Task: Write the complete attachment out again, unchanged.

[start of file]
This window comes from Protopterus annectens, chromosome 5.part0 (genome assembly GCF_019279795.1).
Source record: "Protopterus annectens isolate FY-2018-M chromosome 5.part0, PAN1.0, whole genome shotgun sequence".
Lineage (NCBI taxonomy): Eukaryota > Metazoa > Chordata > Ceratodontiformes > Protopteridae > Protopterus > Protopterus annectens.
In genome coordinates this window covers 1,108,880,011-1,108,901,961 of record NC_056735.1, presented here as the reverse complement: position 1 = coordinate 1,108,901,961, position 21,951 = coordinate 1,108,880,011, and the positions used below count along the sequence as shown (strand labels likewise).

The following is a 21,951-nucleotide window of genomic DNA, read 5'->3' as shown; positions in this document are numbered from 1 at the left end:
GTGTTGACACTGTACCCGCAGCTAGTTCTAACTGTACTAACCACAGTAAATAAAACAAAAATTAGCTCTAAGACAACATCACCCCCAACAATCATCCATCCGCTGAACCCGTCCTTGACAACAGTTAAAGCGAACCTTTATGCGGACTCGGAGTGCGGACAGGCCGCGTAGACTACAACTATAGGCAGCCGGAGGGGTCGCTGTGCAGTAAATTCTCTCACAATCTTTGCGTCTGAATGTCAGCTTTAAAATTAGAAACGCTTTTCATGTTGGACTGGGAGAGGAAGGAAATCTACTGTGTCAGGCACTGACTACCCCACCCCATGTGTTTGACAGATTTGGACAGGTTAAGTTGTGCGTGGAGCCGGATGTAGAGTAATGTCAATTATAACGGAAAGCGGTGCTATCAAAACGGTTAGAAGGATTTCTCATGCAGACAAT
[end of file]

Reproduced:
This window comes from Protopterus annectens, chromosome 5.part0 (genome assembly GCF_019279795.1).
Source record: "Protopterus annectens isolate FY-2018-M chromosome 5.part0, PAN1.0, whole genome shotgun sequence".
Lineage (NCBI taxonomy): Eukaryota > Metazoa > Chordata > Ceratodontiformes > Protopteridae > Protopterus > Protopterus annectens.
In genome coordinates this window covers 1,108,880,011-1,108,901,961 of record NC_056735.1, presented here as the reverse complement: position 1 = coordinate 1,108,901,961, position 21,951 = coordinate 1,108,880,011, and the positions used below count along the sequence as shown (strand labels likewise).

The following is a 21,951-nucleotide window of genomic DNA, read 5'->3' as shown; positions in this document are numbered from 1 at the left end:
GTGTTGACACTGTACCCGCAGCTAGTTCTAACTGTACTAACCACAGTAAATAAAACAAAAATTAGCTCTAAGACAACATCACCCCCAACAATCATCCATCCGCTGAACCCGTCCTTGACAACAGTTAAAGCGAACCTTTATGCGGACTCGGAGTGCGGACAGGCCGCGTAGACTACAACTATAGGCAGCCGGAGGGGTCGCTGTGCAGTAAATTCTCTCACAATCTTTGCGTCTGAATGTCAGCTTTAAAATTAGAAACGCTTTTCATGTTGGACTGGGAGAGGAAGGAAATCTACTGTGTCAGGCACTGACTACCCCACCCCATGTGTTTGACAGATTTGGACAGGTTAAGTTGTGCGTGGAGCCGGATGTAGAGTAATGTCAATTATAACGGAAAGCGGTGCTATCAAAACGGTTAGAAGGATTTCTCATGCAGACAAT